The ban generated support too, contributing to the strong racial and religious divide within America. Mohammed’s mosque was threatened following the attacks.

“[My mosque] had lots of calls from people who would commit hate crimes. Some people actually went as far as actually coming into the mosque, so we did have to [increase] security,” she said. “It’s crazy because this is the mosque I’ve been going to ever since I was three years old, and now every time I come in, they have to check my backpack.”

“It’s just scary feeling like you’re a target,” she added.

Although many might feel hopeless and afraid, Ahmadi encourages people to not let these policies cause fear.

“There are a lot of good people that are working against them,” he said. “A lot of lawyers, a lot of judges who believe this is unconstitutional and are making efforts to block this ban.”

President Trump plans keep fighting to block people from countries he sees as a threat from entering the country. However, Mohammed remains hopeful for the future of the country as long as people join her and continue to resist.

“I think that people have to realize that even as one person, you can make a change,” Mohammed said. “I think, even though this ban has been awful, the one good thing it has done is it brought a lot of minorities in the community together to stand in solidarity with each other.”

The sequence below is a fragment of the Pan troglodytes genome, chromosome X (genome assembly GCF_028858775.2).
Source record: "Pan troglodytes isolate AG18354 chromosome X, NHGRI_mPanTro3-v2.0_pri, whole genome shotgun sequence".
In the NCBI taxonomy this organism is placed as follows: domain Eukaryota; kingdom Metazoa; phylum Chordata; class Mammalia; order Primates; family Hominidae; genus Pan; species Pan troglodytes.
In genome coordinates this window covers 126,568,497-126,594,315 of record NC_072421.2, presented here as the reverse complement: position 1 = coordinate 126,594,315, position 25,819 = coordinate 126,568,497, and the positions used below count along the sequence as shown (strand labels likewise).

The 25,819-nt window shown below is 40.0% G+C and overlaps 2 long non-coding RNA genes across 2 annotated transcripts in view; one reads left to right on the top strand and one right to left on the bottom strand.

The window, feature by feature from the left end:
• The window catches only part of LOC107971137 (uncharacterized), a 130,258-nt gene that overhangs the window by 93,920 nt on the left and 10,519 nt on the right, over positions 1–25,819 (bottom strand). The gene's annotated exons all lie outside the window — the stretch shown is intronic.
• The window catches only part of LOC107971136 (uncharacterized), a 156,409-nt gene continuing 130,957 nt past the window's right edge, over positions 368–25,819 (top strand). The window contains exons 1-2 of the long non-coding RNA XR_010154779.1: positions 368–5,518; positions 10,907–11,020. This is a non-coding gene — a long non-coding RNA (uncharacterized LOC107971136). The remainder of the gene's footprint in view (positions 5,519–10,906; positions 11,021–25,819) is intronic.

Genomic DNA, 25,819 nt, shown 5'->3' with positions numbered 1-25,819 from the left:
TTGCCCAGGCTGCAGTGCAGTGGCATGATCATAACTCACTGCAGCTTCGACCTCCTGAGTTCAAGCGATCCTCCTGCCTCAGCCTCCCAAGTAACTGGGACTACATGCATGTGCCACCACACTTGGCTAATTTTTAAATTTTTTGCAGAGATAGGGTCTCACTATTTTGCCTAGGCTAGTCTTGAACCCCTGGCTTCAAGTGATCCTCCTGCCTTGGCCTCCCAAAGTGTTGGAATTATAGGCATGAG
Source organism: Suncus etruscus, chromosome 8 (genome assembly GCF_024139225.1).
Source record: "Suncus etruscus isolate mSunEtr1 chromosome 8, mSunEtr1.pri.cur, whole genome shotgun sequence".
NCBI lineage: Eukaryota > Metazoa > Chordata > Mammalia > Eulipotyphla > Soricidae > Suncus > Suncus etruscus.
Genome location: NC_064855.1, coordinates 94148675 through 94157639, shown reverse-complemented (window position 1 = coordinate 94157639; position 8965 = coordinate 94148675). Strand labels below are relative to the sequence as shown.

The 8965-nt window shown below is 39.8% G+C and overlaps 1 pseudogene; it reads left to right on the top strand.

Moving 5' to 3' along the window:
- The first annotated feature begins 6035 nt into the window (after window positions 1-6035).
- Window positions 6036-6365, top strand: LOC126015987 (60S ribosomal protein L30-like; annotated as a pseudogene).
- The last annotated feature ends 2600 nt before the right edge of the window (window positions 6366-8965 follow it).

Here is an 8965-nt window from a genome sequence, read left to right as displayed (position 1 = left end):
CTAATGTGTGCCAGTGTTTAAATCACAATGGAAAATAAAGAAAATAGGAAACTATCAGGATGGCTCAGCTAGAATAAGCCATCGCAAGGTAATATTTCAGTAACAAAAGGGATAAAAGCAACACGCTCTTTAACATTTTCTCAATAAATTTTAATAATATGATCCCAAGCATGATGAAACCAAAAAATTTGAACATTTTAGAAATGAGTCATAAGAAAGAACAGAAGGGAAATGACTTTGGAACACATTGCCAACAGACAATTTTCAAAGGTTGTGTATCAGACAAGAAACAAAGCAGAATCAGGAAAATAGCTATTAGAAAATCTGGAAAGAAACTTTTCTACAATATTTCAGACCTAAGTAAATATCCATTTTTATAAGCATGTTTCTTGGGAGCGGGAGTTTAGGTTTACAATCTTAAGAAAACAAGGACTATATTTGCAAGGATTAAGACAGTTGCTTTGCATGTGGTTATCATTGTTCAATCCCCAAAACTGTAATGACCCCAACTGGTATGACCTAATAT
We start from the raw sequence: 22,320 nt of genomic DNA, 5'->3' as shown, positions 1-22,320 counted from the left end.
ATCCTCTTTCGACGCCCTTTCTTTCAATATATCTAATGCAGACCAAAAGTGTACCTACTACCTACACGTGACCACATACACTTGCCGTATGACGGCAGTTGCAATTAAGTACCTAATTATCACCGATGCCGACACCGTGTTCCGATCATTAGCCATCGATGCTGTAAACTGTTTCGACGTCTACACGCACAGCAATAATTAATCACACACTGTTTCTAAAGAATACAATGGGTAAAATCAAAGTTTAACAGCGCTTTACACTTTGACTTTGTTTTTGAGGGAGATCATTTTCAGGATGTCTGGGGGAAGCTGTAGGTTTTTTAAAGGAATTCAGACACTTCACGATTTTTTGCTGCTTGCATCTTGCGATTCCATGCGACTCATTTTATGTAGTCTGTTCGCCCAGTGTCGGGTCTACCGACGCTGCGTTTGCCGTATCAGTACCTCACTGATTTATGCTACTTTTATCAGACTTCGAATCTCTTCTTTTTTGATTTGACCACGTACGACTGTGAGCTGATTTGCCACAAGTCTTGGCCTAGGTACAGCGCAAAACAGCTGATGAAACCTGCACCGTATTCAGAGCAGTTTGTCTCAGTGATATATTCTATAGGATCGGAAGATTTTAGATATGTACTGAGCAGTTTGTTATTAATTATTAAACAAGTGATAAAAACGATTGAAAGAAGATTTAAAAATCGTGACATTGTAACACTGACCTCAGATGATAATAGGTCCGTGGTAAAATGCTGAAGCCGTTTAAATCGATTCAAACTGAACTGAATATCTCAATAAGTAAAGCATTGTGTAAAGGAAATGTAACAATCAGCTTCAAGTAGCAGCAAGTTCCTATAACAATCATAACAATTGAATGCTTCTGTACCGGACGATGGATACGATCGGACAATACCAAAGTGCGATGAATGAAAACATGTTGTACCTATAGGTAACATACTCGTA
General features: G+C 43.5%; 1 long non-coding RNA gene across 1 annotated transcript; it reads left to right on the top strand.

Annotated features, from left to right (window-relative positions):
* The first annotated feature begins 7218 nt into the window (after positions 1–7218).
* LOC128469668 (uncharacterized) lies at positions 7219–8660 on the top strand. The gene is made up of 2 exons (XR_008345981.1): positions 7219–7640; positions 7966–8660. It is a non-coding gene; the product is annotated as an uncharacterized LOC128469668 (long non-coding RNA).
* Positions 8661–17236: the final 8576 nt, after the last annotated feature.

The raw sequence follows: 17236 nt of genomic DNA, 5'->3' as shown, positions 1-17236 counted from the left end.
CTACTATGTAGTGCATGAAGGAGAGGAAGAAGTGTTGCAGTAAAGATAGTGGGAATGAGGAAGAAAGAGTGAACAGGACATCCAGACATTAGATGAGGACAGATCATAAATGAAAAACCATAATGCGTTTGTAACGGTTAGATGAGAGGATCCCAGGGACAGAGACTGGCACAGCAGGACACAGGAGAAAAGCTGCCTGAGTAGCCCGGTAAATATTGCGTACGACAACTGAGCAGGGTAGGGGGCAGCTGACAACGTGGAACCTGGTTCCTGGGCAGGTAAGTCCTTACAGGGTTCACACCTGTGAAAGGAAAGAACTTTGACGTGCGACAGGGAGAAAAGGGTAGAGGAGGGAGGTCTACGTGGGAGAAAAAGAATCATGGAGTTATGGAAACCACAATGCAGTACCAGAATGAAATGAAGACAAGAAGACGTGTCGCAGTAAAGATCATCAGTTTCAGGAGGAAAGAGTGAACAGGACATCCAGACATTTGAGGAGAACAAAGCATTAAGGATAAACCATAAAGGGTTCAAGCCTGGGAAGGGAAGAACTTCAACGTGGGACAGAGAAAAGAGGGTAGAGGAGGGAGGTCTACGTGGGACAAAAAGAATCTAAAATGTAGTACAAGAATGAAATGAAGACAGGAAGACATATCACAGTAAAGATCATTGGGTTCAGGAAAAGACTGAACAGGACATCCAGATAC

I think, even though this ban has been awful, the one good thing it has done is it brought a lot of minorities in the community together to stand in solidarity with each other.”

— Iman Mohammed

With the Archer Interfaith Association, Mohammed is trying to educate the community and take action. They plan to create a video and write letters to send to Los Angeles Mayor Eric Garcetti and other elected officials.

Whether this order is a part of what will turn out to be a successful or a failed presidency is unknown. What is already clear, however, is that this ban has inconvenienced many people from within the U.S. and the seven banned countries, especially families. As long as President Trump continues to pursue the ban’s enforcement, there will always be people who will resist.

“I think that that’s one thing I love about America,” Mohammed said. “Even when bad things like these happen, people stand up and say they don’t stand for it.”